Doctors Contemplate Opting Out Due to Continued Medicare Hassles

Physician participating in the Medicare program are scheduled to face a 27.4% cut in their payments, effective 1st January, 2012, and with providers anyway complaining about current reimbursement rates, the cut is likely to considerably impact both patients as well as doctors adversely. As a result of the cut the Medicare physician conversion factor will decrease to $24.67, approximately $15 less than it was in 2001. In this scenario, the Association of American Physicians and Surgeons reports that various physicians are declining to take on new Medicare patients and many are thinking about cancelling enrollment from the program.

Medicare hassles:

Since the past 10 years physicians and Congress have been grappling with similar situations; however the difference which is pushing doctors to consider opting out is the severity of the cut and the escalating costs of a permanent solution, and few can continue to operate in an environment where revenues are cut by 27% while costs continue to rise at a rate of 3% or higher. An internal medicine physician in New London whose approximately 80% patients are covered by Medicare, with this cut is likely to lose about one-third of his revenues, possibly forcing him to restructure his entire practice.

Another issue that has created problems for Medicare beneficiaries and their medical providers for years is the sluggishness of the claims process and the payment process. Medicare doctors in three western states – California, Hawaii and Nevada, are in a situation where Medicare’s payment backlog has created a multimillion dollar problem.  Various doctors have not been paid since February, a backlog of almost 10 months,  forcing some doctors to have to drop some or all of their Medicare patients while others are on the verge of declaring bankruptcy or have already done so.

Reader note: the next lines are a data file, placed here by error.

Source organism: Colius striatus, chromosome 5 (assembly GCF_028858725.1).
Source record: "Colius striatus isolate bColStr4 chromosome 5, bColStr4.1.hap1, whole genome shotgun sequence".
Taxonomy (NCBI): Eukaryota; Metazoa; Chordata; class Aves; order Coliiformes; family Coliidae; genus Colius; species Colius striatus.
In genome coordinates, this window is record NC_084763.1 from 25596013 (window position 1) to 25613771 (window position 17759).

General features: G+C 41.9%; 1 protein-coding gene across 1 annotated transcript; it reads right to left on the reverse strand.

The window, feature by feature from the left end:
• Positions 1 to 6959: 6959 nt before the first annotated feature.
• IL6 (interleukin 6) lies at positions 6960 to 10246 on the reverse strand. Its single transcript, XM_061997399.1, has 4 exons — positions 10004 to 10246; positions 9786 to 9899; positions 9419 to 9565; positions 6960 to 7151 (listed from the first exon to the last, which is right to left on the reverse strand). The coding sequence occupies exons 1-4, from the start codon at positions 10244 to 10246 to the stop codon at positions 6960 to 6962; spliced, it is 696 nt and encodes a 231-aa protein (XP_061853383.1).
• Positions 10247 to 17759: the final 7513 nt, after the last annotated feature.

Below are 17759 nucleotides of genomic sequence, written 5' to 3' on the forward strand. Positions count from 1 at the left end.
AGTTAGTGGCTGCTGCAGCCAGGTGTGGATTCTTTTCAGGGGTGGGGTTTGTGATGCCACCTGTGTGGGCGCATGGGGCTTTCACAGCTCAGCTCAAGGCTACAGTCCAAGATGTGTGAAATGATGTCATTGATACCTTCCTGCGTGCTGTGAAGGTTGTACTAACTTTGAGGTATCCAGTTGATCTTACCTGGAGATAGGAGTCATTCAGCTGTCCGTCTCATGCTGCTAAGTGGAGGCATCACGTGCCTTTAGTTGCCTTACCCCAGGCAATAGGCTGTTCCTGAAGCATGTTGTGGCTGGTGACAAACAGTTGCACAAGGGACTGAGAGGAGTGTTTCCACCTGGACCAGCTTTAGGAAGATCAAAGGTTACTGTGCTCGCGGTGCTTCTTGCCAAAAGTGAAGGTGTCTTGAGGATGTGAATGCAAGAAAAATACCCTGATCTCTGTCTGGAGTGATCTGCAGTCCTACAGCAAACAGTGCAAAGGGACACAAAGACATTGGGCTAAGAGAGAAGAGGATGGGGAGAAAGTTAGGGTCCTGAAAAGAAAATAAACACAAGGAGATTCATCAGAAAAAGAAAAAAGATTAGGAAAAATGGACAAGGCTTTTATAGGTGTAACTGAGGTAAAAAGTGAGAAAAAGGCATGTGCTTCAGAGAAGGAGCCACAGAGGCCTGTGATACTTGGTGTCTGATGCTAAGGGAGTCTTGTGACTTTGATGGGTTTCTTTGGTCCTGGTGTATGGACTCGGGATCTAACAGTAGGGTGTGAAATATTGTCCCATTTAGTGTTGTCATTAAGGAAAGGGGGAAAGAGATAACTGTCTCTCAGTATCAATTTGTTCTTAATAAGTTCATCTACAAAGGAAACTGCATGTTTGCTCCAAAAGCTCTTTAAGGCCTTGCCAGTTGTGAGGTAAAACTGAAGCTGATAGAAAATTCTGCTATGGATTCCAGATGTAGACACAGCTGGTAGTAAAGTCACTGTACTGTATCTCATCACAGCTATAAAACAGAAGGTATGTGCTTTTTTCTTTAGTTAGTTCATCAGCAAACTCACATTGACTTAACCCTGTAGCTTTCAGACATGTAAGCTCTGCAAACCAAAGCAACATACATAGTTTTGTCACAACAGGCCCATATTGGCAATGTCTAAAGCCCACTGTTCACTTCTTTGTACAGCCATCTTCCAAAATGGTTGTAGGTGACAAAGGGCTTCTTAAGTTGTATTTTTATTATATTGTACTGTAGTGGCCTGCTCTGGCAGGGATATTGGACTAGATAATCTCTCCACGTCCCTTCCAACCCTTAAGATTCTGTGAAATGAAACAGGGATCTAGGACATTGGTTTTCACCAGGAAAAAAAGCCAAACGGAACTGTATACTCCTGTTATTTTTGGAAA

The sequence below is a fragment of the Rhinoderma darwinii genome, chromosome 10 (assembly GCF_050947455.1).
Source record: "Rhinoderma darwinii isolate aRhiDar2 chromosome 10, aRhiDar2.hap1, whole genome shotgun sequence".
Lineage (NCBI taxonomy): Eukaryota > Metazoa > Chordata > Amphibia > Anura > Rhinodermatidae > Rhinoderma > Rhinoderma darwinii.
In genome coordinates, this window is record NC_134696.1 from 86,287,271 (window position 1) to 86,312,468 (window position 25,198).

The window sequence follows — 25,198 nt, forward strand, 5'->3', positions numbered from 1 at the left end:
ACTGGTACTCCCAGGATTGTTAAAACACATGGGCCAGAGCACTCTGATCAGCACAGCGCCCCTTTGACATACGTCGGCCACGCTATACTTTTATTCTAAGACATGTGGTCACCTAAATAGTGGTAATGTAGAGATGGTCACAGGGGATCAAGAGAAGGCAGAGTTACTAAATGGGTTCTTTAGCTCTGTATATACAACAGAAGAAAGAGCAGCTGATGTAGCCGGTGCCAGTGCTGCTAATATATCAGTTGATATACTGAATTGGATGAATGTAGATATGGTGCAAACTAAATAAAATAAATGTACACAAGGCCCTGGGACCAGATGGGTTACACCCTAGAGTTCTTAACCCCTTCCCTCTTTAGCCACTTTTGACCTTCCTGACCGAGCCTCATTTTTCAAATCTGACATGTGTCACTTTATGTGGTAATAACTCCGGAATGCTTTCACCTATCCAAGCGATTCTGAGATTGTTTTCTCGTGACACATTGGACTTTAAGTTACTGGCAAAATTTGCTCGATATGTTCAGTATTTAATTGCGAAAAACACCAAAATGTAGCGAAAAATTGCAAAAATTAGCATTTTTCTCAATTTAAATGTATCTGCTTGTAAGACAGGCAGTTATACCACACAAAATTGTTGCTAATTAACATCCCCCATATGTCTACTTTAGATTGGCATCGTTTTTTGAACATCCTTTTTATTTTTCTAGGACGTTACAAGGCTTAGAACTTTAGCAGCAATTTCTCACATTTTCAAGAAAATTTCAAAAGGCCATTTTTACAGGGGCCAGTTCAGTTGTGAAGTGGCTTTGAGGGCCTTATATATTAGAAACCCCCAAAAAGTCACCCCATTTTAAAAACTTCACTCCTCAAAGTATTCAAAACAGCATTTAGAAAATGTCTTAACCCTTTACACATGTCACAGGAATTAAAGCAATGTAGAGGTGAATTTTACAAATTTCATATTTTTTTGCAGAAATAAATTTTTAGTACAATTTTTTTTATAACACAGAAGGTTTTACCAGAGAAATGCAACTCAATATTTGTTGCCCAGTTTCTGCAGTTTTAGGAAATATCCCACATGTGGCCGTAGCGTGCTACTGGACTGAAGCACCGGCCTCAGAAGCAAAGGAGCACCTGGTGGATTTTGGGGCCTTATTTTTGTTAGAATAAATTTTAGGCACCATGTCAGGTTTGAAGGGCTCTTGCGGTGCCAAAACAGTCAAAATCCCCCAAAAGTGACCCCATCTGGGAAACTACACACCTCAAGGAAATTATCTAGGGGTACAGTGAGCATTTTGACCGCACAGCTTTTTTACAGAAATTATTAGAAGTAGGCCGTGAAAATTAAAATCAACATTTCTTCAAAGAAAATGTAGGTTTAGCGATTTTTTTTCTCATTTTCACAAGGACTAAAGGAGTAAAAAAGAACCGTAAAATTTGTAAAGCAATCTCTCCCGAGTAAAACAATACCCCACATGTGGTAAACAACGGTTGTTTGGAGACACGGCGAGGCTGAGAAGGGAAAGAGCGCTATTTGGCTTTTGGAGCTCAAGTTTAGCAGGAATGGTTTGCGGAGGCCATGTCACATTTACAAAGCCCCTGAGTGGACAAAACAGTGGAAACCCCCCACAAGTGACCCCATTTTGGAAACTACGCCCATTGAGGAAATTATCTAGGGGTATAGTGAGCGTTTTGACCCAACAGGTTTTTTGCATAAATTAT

Physicians’ current & upcoming scenario:

President of the New London County Medical Society said that the prolonged uncertainty about Medicare reimbursement rates has motivated some doctors to take an early retirement. A survey by the Medicare Payment Advisory Commission (MedPAC) indicates that by 2025 there will not be enough primary care physicians. Additionally, this cut comes at a time when physicians face potential penalties associated with  HIPAA 5010 , electronic prescribing, ICD-10, PQRS and electronic health records which are difficult to adhere to in a time of dramatically falling revenue.

However, even though physicians are pushed to consider other options, in the next 20 years senior citizens requiring Medicare will rise, and doctors who can sustain the current pressures and adapt to the reforms have a vast potential for growth. The physicians need to face this challenge of payment cuts by making their system more efficient; reduce their extra administrative burdens and revamp their revenue cycle giving them a competitive edge. can optimize physicians’ billing process and reimbursement cycle, which will help doctors maintain their revenues as they tackle Medicare issues.